Police are searching for the names of 22 women believed to have been murdered across Europe under mysterious circumstances.
The identities of the victims – who died 47 years ago – gave police a headache. Netherlands, Germany And Belgium bulkhead.
With many cases now cold, three countries have come together to try to identify the women.
Interpol has released details on 22 cases – the first time it has publicly shared information about unidentified bodies.
So-called black notices are usually circulated only internally within the Interpol network.
The move – dubbed Operation Identify Me – was sparked by the unsolved murder of a woman found in a wheelie bin at a Amsterdam River.
Her body was discovered in 1999 by local man Jan Meijer, who lifted the barrel out of the water on his boat.
police appreciated the crucified crate, opened it, and grisly discovered the victim’s body.
She was shot in the head and chest and part of her body was cast in cement.
Investigators believe she is probably in her 20s and is “partly Western Europe and partly Asian,” reports BBC.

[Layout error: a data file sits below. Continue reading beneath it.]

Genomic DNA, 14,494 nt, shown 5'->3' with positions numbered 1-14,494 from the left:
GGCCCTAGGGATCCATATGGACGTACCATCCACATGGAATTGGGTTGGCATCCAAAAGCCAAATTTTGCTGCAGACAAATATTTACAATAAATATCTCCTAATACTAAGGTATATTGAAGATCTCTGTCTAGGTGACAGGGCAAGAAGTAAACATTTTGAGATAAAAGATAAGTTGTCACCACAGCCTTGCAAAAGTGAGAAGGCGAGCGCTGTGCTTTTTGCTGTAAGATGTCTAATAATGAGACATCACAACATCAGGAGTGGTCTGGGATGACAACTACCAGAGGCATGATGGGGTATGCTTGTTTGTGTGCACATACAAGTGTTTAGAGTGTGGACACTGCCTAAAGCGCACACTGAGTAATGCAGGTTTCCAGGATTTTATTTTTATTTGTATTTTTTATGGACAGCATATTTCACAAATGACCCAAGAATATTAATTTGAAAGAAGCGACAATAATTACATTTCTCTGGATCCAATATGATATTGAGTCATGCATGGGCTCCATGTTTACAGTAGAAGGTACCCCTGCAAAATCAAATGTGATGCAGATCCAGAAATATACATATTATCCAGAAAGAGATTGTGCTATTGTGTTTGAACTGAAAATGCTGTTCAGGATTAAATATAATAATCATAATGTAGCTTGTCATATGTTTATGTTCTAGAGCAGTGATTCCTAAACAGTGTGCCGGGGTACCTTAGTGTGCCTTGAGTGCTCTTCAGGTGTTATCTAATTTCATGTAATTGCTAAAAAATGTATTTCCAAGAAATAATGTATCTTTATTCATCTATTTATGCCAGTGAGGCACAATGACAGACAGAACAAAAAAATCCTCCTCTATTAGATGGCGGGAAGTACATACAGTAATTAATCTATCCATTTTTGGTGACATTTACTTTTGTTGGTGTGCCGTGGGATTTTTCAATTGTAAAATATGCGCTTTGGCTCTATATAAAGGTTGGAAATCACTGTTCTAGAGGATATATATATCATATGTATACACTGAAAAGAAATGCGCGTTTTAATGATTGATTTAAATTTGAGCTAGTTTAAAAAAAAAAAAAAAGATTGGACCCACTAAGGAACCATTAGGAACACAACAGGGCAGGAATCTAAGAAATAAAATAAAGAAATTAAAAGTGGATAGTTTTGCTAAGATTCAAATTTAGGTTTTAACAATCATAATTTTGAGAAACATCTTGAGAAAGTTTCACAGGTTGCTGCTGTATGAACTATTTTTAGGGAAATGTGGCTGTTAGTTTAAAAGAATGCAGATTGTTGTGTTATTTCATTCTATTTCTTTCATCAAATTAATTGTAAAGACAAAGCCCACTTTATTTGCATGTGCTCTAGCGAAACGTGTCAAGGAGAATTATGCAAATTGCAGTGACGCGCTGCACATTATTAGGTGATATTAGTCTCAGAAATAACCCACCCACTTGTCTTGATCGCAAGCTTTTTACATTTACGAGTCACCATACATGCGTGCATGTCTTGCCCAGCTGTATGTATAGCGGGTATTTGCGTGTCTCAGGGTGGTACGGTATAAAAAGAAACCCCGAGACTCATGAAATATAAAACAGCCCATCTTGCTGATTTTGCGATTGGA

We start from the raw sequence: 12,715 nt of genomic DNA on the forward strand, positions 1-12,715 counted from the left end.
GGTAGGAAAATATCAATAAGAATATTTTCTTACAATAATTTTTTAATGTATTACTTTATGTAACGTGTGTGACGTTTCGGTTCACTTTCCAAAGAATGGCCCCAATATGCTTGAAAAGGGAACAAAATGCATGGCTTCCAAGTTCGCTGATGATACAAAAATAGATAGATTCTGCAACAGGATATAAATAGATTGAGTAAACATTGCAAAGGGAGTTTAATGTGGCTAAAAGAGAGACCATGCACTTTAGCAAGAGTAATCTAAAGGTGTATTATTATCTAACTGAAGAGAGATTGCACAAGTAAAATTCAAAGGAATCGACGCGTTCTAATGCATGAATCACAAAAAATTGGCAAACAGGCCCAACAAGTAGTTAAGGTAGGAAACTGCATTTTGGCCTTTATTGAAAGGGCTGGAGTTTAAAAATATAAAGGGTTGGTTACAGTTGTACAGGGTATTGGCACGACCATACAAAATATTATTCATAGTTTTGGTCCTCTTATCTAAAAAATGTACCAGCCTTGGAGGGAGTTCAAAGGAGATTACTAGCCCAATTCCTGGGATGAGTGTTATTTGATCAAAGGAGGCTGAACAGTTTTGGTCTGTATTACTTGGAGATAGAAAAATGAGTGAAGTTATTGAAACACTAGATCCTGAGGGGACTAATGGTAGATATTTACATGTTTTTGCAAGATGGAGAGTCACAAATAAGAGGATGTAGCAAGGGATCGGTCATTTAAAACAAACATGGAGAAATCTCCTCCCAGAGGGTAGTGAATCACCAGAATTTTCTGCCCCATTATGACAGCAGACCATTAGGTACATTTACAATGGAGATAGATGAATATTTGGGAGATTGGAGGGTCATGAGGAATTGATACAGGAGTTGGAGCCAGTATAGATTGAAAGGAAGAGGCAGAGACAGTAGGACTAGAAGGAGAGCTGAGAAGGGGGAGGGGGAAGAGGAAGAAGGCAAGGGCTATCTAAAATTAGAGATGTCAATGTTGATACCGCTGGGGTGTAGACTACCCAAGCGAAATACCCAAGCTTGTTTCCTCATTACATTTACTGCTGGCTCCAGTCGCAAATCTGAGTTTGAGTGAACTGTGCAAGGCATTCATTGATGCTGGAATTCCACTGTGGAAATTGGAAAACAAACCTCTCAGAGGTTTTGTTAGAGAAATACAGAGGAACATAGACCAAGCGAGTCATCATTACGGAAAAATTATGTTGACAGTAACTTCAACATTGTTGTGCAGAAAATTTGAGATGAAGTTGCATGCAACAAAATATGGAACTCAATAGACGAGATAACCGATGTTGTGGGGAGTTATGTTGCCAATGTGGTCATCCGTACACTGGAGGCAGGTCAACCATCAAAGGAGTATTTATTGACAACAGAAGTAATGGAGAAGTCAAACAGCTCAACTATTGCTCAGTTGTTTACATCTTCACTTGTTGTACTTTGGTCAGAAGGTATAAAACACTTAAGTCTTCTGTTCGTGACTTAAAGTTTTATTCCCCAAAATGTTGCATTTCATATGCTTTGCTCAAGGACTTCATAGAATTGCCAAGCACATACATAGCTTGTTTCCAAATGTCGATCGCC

Detectives struggled to identify the woman, but after hitting a dead end, forensic detective Carina Van Leeuwen and her colleagues decided to contact their counterparts in Belgium and the Netherlands. .
They discovered that they all had a list of murder cases with unidentified female victims and decided to make a list.
Interpol has now released detailed information on each of these cases. its websiteincluding 7 Belgians, 9 Dutch and 6 Germans.
In another mysterious case, a horrified passerby found two hands in the Lauriergracht canal, Amsterdam, in September 1992.
Police later found the victim’s body in a suitcase in a canal 1km away in Egelantiersgracht.
Days later, authorities discovered more body parts nearby in Prinsengracht – although her head was never found.
Police believe part of the reason they have had a hard time identifying the women is that some of them are not from the country in which they were found dead.
Carina van Leeuwen and Martin de Wit, from Dutch police, said: “Most of the 22 victims died violently, and some were also abused or starved before they died.
“In part because the women may have come from countries other than where they were found, their identities have yet to be determined.
“It is possible that their bodies were left in our country to hinder criminal investigations.”
Most of the victims are believed to be between the ages of 15 and 30 when they died between 1976 and 2019.